Collected Stories

ISBN: 0060932686
ISBN 13: 9780060932688
By: Gabriel Garcí­a Márquez Gregory Rabassa J.S. Bernstein

Check Price Now


Classics Currently Reading Latin America Latin American Magic Realism Magical Realism Short Stories Short Story Stories To Read

About this book

Collected here are twenty-six of Gabriel Garcia Marquez's most brilliant and enchanting short stories, presented in the chronological order of their publication in Spanish from three volumes: Eyes of a Blue Dog, Big Mama's Funeral, and The Incredible and Sad Tale of lnnocent Eréndira and Her Heartless Grandmother. Combining mysticism, history, and humor, the stories in this collection span more than two decades, illuminating the development of Marquez's prose and exhibiting the themes of family, poverty, and death that resound throughout his fiction."Infinitely compelling....In all these stories, however surreal, there are moments of sudden, unexpected beauty."--Jan Morris, The Independent"Tiny masterpieces....Garcí­a Márquez's wonderful world is joyful."--Alberto Manguel, Globe and Mail

Reader's Thoughts


All in all, this is a fairly uneven collection. The early works are clearly weaker and some are in fact hard to read. That being said, reading this is second only to Garcia Marquez's autobiography when it comes to witnessing the evolution of a writer. It was great not only to see the origins of Macondo but also the rounding out of the mythology, from the Thief shot by Rebeca to Big Mama's Funeral and beyond. "Innocent Erendira and Her Heartless Grandmother" may be one of the best short stories I have read, both in the richness of material and the completeness of the story. All in all, there's some disappointment in the book, but by the end, I loved every letter.

Ayman Zaaqoq

عندما تقرأ لأديب عملاق مثل ماركيز فإن سقف طموحاتك يطاول السماء، لكنك تكون مهموما بعوامل أخرى كالترجمة، خصوصا وأن الروايات المكتوبة بغير الانجليزية لا تكون عادة مترجمة إلى العربية من لغتها الأم، وإنما تكون مترجمة من ترجمات أخرى وسيطة كالانجليزية و الفرنسية.لكن هذا الكتاب مختلف، فقد اجتمعت فيه الترجمة الجيدة جدا - المباشرة و الأدبية - للمنوفي مع الأدب الأصيل الذهبي لماركيز مع غلاف جميل للفنانة فاطمة العرارجي، بالإضافة إلى طباعة جيدة و سعر زهيد للغاية.الكتاب يضم اثنتا عشرة قصة قصيرة من الناحية الفنية، لكن كل قصة منها هي عصارة تجربة غنية و فكرة مذهلة. والرائع في أعمال ماركيز أنها في منتهى البساطة الشكلية – سهلة التناول و مشوقة – لكنها دسمة المعنى، فتشعر أن وراء كل قطعة معان مختلفة، فتعيد قراءتها مرارا بنفس المتعة و الدهشة الأولتين. ويتسم أسلوب ماركيز في هذه المجموعة بالسخرية اللاذعة، التي قد تدفعك للابتسام ووجهك مبلل بدموع المأساة المروية، وهذا جانب آخر من جوانب عظمته.بهرتني ثلاث قصص تستحق النجوم الخمس: "جنازة الأم الكبرى" التي تصور مشاكل العالم الثالث المقموع و المقهور، "إيرينديرا وجدتها القاسية" التي تصور إذلال الإنسان المفزع للإنسان و ما يتبعه، "رحلة طيبة يا سيدي الرئيس" التي تظهر أن ضعف الإنسان واحد مهما علا شأنه.يلي ذلك ثلاث قصص قيمتها بأربع نجمات: "قيلولة الثلاثاء"، "الموت الدائم قيما وراء الحب"، "جئت لأتصل بالتليفون فقط".كتاب جميل يستحق القراءة.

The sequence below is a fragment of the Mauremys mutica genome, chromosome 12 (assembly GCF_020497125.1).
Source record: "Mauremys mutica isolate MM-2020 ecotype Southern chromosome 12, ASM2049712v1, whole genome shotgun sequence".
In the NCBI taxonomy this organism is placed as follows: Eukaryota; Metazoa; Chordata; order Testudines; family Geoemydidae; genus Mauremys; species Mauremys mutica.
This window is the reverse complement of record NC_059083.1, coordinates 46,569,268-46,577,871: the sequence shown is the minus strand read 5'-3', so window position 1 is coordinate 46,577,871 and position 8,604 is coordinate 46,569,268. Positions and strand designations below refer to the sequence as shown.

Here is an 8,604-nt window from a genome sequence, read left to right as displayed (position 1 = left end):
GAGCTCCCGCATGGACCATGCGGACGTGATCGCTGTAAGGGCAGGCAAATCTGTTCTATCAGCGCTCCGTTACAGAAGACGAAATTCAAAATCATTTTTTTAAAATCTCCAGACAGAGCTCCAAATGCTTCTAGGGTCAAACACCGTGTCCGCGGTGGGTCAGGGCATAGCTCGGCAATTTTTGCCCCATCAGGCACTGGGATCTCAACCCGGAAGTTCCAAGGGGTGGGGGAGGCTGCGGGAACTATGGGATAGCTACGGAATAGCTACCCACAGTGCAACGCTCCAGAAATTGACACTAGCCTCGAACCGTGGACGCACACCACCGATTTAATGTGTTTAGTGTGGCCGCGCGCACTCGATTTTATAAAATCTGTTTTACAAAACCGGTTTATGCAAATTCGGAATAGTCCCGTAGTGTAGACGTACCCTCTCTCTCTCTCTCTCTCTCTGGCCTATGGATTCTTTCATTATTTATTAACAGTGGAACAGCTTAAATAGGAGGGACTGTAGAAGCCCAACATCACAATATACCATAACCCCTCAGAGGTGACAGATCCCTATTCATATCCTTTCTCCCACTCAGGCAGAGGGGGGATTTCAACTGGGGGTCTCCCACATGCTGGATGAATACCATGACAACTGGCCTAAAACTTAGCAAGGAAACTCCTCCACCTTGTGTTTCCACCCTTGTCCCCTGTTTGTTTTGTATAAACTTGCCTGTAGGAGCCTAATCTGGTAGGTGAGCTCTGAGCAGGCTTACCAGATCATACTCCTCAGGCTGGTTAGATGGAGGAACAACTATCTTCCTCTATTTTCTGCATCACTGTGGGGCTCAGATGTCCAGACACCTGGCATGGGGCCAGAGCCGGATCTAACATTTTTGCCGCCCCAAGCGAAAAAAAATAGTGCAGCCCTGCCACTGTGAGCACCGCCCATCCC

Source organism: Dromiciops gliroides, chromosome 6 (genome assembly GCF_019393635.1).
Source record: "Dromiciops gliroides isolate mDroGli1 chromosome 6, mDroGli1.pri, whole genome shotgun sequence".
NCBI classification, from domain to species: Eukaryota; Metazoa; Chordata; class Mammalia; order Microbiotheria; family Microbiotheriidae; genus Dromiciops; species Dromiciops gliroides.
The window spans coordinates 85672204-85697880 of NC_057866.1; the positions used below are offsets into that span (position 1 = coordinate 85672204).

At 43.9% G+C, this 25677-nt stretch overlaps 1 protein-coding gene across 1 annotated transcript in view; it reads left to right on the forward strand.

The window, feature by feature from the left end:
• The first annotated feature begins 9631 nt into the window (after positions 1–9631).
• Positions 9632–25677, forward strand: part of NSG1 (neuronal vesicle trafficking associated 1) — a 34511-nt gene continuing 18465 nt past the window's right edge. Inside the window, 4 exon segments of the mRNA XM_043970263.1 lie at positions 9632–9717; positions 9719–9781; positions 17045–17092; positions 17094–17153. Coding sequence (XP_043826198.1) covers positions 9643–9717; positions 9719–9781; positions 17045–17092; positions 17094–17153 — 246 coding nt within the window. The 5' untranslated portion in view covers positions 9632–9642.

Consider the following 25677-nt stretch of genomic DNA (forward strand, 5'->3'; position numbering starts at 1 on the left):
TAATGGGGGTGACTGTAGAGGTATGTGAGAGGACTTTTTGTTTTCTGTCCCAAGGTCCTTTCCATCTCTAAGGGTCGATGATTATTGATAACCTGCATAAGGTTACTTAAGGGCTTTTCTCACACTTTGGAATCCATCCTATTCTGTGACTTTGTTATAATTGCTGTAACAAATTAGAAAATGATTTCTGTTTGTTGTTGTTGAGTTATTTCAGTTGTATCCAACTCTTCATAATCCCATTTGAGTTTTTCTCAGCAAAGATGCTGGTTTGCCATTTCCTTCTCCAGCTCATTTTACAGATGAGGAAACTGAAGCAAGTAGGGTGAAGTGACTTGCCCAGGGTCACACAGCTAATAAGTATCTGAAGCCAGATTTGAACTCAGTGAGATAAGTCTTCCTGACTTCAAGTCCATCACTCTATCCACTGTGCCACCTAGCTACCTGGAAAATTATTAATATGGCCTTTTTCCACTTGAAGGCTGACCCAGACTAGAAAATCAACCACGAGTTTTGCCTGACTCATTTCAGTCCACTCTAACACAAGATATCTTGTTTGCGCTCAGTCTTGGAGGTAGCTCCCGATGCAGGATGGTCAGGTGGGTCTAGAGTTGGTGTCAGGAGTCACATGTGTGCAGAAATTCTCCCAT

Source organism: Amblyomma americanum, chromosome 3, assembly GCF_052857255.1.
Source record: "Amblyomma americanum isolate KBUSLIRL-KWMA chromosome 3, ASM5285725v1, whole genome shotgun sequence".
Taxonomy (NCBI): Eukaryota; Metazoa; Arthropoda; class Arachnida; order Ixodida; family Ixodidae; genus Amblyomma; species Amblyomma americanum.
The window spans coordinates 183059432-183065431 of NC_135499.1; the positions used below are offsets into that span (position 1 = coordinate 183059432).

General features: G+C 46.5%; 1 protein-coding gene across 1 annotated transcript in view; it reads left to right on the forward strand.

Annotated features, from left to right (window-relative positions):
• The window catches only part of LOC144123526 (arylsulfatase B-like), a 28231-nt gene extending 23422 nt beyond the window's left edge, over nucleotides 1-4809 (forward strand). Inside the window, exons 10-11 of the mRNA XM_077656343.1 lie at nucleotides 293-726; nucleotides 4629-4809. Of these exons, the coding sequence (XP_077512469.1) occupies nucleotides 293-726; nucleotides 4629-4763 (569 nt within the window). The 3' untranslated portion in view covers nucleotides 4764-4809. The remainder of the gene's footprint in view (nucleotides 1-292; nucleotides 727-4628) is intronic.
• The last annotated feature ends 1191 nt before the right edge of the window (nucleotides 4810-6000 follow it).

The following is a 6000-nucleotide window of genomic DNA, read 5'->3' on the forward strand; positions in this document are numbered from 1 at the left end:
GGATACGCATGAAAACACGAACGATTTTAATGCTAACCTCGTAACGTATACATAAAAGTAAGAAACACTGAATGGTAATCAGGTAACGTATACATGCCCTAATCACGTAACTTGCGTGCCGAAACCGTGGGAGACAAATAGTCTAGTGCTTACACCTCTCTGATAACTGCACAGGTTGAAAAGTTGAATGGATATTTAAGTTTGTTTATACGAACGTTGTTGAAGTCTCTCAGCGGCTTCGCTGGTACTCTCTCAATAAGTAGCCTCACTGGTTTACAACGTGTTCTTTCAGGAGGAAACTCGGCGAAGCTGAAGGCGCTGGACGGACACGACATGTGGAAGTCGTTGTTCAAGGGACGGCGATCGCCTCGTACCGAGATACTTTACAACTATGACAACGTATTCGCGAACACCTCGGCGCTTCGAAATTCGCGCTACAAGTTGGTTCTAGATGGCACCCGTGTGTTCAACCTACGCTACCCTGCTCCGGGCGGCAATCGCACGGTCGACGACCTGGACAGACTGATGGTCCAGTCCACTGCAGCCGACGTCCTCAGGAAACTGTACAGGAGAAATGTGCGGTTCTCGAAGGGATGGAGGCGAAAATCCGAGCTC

I felt like revisiting my Latin-American lit collection (former Spanish Ed major), so I pulled Collected stories off the bookshelf. (the English version - I've been too long away from my studies to tackle the original Spanish).Gabriel Garcia Marquez is one of the best known writers of magical realism - where fantasy mixes with mundane reality until you're not sure which is which -- making the stories dense with layers of meaning. Not exactly something to read over breakfast, but I did anyways. I found the later stories both easier to read and more engaging, although "The Incredible and Sad Tale of Innocent Erendira" is still difficult, due to its subject matter.Recommended to those interested in Hispanic literature, and wanting to take it on in small doses. I think I'm going to count this as my Classic/Literature for the month.

Hany Adieb

قصص قصيرة متنوعة .. من مجموعات كتبها غبريال جارسيا ماركيز .. هو له من الاسلوب العميق .. و السرد الفني المبدع ، تناول فيه مسائل مثل الحياة و الموت ، و التدين الزائف ..

Alexander Veee

"The angel was the only one who took no part in his own act... His only supernatural virtue seemed to be patience. Especially during the first days, when the hens pecked at him, searching for the stellar parasites that proliferated in his wings, and the cripples pulled out feathers to touch their defective parts with, and even the most merciful threw stones at him, trying to get him to rise so they could see him standing. The only time they succeeded in arousing him was when they burned his side with an iron for branding steers, for he had been motionless for so many hours that they thought he was dead. He awoke with a start, ranting in his hermetic language and with tears in his eyes, and he flapped his wings a couple of times, which brought on a whirlwind of chicken dung and lunar dust and a gale of panic that did not seem to be of this world. Although many thought that his reaction had been one not of rage but of pain, from then on they were careful not to annoy him, because the majority understood that his passivity was not that of a hero taking his ease but that of a cataclysm in repose."